Destroyed communities in Toa Alta, Puerto Rico, in the aftermath of Hurricane Maria in September 2017. Photo: AP

There’s ongoing debate within the scientific community surrounding the geologic epoch in which we’re living. The period since the end of the last glaciation roughly 12,000 years ago is generally referred to as the Holocene. But some argue that humanity’s impacts on the planet, from climate change to mass extinction, have been significant enough that we’ve entered a new epoch—the Anthropocene—in which our collective actions are setting the world on a new course.

In his new book Extreme Cities: The Perils and Promise of Urban Life in the Age of Climate Change, CUNY professor Ashley Dawson argues that “Anthropocene” doesn’t take things far enough. We are living, Dawson says, in the Oliganthropocene, “the era in which a small fraction of humanity exploited the planet’s fragile environmental systems, not to mention immense numbers of their fellow human beings, beyond the point of sustainability.” Capitalism’s emphasis on expansion has created vulnerable coastal cities in which the poor bear an outsized burden during natural disasters, a reality that’s been made abundantly clear by the 2017 hurricane season. Working towards an equitable future in the face of the coming storms will mean radically rethinking our economic system and relationships with each other.


Earther chatted with Dawson about the book, which was released this week. The interview has been edited and condensed for clarity.

Earther: There’s a month left of hurricane season now and the damage from Harvey, Irma, and Maria is already estimated to cost around $3 billion. Do you think we’re reaching a breaking point where even free market die-hards will be forced to acknowledge that this is unsustainable?

Ashley Dawson: I think that free market die-hards are going to find ways to make money off the crises that are wracking cities both in the global north and in the global south. They’ll only really acknowledge that it’s unsustainable if they’re pushed to do that by very strong social movements. They’ve got big capital, so there has to be really strong pushback. You know, the situation in Puerto Rico is horrendous and seems to be growing worse by the day. The challenges that we face as the planet warms are going to get more cataclysmic—we’re just seeing a foretaste of what’s in the pipeline. But that doesn’t mean that there isn’t going to be a lot of fighting back. These increasingly extreme weather conditions are going to provoke uprisings and revolutionary movements in many cases.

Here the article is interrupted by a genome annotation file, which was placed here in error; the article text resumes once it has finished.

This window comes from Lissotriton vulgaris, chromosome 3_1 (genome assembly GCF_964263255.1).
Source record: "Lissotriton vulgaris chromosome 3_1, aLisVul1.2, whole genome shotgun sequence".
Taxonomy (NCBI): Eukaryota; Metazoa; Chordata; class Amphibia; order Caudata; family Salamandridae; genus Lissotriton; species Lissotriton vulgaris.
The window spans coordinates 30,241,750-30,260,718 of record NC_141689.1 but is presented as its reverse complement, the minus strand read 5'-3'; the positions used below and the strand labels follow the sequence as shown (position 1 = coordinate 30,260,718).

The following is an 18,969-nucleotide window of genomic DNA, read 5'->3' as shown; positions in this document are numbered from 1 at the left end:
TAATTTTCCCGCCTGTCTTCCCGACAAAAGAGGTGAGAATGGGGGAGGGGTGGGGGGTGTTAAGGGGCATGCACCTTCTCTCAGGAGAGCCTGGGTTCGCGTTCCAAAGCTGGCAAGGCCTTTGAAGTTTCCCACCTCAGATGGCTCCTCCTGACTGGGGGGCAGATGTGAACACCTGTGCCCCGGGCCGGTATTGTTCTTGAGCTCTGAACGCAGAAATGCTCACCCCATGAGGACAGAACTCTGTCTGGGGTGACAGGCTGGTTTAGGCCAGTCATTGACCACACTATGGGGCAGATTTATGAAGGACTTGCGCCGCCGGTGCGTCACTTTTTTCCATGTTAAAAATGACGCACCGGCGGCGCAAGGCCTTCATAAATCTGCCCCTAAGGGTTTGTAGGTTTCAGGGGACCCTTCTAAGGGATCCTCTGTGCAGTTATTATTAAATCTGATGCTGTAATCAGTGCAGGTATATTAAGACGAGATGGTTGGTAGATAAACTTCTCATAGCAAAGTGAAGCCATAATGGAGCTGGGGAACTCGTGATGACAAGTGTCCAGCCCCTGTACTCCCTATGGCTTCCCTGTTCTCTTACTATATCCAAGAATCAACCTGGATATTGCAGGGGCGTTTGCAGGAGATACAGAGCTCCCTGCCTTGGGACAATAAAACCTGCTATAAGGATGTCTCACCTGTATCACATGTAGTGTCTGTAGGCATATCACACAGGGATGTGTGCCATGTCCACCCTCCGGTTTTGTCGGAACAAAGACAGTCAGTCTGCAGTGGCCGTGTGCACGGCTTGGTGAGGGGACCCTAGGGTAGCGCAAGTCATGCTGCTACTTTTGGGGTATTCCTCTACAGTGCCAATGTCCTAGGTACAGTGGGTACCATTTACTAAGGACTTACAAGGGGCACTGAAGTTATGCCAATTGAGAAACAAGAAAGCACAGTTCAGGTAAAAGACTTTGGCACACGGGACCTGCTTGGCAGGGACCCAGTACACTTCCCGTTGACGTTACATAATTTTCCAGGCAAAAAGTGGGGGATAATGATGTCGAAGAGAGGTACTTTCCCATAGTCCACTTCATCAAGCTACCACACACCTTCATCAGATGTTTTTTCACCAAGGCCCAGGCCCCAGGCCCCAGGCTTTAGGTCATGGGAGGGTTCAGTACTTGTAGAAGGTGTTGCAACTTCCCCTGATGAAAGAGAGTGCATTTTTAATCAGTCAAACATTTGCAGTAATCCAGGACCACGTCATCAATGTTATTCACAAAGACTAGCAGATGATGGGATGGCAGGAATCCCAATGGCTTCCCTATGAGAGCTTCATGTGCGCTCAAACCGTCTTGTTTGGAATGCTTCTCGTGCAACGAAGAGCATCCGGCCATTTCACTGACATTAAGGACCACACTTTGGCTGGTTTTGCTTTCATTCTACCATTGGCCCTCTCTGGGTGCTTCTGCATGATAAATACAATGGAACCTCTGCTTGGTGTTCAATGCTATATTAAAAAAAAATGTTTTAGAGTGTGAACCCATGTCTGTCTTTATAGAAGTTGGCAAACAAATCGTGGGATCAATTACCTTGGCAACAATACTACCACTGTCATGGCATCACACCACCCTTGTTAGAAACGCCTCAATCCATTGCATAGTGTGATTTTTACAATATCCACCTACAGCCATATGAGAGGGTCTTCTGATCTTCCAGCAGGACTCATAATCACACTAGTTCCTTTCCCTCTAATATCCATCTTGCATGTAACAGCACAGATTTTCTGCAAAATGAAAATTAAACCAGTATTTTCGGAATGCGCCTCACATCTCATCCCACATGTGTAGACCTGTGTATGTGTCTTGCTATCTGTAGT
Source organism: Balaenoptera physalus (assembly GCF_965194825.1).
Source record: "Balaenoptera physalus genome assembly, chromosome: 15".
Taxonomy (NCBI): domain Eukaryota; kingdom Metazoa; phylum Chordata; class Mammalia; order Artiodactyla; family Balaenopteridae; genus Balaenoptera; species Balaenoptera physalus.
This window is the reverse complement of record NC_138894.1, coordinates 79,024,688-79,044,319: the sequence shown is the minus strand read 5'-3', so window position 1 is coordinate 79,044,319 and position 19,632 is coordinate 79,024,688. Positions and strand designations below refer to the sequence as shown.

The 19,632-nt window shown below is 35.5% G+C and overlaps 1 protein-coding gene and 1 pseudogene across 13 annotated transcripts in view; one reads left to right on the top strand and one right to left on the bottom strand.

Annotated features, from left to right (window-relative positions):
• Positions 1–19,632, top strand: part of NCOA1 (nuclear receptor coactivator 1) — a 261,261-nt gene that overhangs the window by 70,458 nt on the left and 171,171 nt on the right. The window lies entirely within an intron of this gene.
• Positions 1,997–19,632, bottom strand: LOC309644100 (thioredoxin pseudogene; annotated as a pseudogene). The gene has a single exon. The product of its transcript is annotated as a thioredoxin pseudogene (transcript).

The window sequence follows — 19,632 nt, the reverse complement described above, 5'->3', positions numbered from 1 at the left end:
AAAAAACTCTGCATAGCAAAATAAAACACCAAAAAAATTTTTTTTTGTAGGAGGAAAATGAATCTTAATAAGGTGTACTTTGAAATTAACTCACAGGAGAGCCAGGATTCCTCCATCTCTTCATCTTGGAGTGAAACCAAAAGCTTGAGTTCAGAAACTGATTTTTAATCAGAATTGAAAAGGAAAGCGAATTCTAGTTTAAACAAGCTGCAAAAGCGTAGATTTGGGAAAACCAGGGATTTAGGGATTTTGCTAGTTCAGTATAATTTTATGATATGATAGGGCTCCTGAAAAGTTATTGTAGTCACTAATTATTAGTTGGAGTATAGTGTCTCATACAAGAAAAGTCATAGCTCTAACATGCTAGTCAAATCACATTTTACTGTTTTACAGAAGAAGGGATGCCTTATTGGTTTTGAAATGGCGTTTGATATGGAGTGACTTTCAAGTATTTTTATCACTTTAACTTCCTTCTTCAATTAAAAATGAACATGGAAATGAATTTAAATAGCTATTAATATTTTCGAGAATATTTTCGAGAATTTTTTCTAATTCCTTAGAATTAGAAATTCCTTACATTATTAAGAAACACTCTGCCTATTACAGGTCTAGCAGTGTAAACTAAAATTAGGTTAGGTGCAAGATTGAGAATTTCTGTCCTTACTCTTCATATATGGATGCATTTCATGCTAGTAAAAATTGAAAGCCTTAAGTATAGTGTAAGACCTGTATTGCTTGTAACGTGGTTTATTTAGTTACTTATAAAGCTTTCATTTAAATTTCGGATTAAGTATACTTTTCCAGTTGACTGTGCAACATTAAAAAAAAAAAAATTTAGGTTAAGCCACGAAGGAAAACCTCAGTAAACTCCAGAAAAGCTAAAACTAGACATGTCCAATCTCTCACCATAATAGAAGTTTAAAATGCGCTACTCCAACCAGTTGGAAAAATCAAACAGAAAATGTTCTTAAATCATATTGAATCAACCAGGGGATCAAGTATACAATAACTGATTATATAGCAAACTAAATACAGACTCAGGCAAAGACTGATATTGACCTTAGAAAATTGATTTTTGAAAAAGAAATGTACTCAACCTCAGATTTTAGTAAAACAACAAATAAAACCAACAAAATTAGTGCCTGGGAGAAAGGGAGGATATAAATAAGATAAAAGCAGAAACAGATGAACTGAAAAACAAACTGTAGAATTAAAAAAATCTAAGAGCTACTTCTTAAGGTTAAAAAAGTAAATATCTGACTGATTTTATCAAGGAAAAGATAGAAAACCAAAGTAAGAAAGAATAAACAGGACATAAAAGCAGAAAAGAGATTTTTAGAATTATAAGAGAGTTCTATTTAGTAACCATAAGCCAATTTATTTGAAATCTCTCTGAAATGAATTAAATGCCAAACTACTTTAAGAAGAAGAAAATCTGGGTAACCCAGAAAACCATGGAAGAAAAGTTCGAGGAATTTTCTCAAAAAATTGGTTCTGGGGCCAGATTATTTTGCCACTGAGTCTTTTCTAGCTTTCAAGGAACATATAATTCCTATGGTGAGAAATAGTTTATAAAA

Earther: In your book you mention Louisiana, where “the oil and natural gas companies need coastal restoration just as much if not more than the citizens of the delta.” As corporations start to come to terms with climate change, will their efforts at restoration and damage mitigation be helpful? Or will these efforts exacerbate existing inequality?

Image: Verso Books

AD: Yeah, I think that there’s a lot of talk around the idea [that] free market dynamics and innovations are going to lead to solutions to climate catastrophe. I want to really challenge those arguments by pointing out the ways in which free market dynamics are actually militating against sustainability in cities. Look at New York City under Mayor Bloomberg. There was this big push to have a green plan, and yet large development was taking place in flood zones. And Bloomberg is obviously on the liberal wing of big capital in the United States, so there are much more extreme versions.